5.mini-batchsize256

6.Weightdecayof0.00001

7.Not applicable to deactivation (because of BatchNormalization)

< p>The specific gradient process after learning ResNet.

### An article on four basic neural network architectures

Original link:

http://blackblog.tech/2018/02/23/Eight-Neural-Network/

Just getting started with neural networks, you will often be confused by the many neural network architectures. This article will introduce four common neural networks, namely CNN, RNN, DBN, and GAN. through these four basic neural network architectures, we will have a certain understanding of neural networks.

A neural network is a model in machine learning, an algorithmic mathematical model that mimics the behavioral characteristics of animal neural networks for distributed parallel information processing. This type of network relies on the complexity of the system to process information by adjusting the relationship between the large number of nodes interconnected within it.

In general, the architecture of neural networks can be divided into three categories:

Feed-forward neural networks:

This is the most common type of neural network used in practical applications. The first layer is the input and the last layer is the output. If there are multiple hidden layers, we call them “deep” neural networks. They compute a series of transformations that change the similarity of the samples. The activity of the neurons in each layer is a nonlinear function of the activity of the previous layer.

Recurrent networks:

Recurrent networks have loops oriented in their connection graphs, which means you can follow the arrows back to where you started. They can have complex dynamics that make them hard to train. They are more biologically realistic.

Recurrent networks are intended use to process sequential data. In a traditional neural network model, it’s from the input layer to the hidden layer to the output layer, and the layers are fully connected to each other, with unconnected nodes between each layer. But this ordinary neural network is incompetent for many problems. For example, if you want to predict what the next word in a sentence will be, you generally need to use the previous word, because the words before and after a sentence are not independent.

Recurrent neural networks, where the current output of a sequence is also related to the previous output. The network remembers the previous information and applies it to the computation of the current output, i.e., the nodes between hidden layers are no longer unconnected but connected, and the input to the hidden layer includes not only the output of the input layer but also the output of the hidden layer at the previous moment.

Symmetric Connected Networks:

Actually, the previous post talked a bit about perceptual machines, so I’ll recap here.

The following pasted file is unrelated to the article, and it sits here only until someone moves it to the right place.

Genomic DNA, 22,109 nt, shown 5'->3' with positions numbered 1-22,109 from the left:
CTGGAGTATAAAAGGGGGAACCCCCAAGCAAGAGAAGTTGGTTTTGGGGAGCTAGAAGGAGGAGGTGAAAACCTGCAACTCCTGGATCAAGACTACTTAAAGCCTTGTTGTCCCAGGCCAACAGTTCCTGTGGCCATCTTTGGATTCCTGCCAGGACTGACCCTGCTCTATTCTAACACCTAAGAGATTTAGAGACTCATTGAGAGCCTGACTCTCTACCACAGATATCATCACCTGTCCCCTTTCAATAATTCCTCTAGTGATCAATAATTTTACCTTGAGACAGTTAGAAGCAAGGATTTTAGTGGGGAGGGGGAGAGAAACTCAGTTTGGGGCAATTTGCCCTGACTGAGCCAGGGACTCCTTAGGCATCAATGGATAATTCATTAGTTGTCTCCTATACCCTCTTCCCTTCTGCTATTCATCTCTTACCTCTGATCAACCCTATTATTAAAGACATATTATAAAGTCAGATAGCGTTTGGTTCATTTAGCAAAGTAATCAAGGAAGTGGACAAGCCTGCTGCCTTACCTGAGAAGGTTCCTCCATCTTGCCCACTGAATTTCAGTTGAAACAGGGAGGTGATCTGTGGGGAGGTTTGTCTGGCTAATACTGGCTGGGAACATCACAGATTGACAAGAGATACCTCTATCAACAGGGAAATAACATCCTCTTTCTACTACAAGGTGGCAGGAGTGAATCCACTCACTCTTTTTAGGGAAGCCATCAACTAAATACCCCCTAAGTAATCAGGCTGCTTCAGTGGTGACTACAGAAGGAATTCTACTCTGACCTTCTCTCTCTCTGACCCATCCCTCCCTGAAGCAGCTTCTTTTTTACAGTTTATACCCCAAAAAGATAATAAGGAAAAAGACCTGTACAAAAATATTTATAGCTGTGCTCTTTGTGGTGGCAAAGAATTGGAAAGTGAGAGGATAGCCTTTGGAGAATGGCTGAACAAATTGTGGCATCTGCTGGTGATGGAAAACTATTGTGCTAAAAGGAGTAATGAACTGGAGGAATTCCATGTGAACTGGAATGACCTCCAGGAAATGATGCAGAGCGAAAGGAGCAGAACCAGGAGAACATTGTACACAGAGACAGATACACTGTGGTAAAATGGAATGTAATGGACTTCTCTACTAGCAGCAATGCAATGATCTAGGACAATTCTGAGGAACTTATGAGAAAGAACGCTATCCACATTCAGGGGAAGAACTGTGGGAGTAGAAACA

First of all, it’s still this picture

This is an M-P neuron

A neuron has n inputs, each of which corresponds to a weight, w. Inside the neuron, it will sum the inputs with the weights by multiplying them and then summing them up, the result of the summing up will be done with the bias as a difference, and the result is eventually placed into an activation function, which will give the final output, which tends to be The output is often binary, with a 0 state representing inhibition and a 1 state representing activation.

The perceptron can be thought of as a hyperplane decision surface in an n-dimensional instance space, where the perceptron outputs 1 for samples on one side of the hyperplane, and 0 for instances on the other side, and this decision hyperplane equation is w⋅x=0. The set of positive and negative samples that can be partitioned by a hyperplane is called a linearlyseparable The set of samples can then be represented using the perceptual machine in Fig.

With, or, and non-problems are linearly separable problems that can be easily represented using a perceptron with two inputs, while different or is not a linearly separable problem, so using a single-layer perceptron does not work, and it is then necessary to use a multilayer perceptron to solve the puzzling problem.

What should we do if we want to train a perceptual machine?

We would start with random weights and repeatedly apply this perceptron to each training sample, modifying the perceptron’s weights whenever it misclassified a sample. Repeat this process until the perceptron correctly classifies all samples. Each step modifies the weights according to the perceptron training law, that is, modifying the weights wi corresponding to the input xi, which is as follows:

Here t is the target output of the current training sample, o is the output of the perceptron, and η is a positive constant known as the learning rate. The learning rate serves to moderate the extent to which the weights are adjusted at each step; it is usually set to a small value (e.g., 0.1) and is sometimes made to decay as the number of times the weights are adjusted increases.

Multilayer perceptual machines, or multilayer neural networks, are nothing more than multiple hidden layers between the input and output layers, and subsequent neural networks such as CNNs, DBNs, and so on, are nothing more than redesigned types of each layer. Perceptual machine can be said to be the basis of the neural network, the subsequent more complex neural networks are inseparable from the simplest model of the perceptual machine,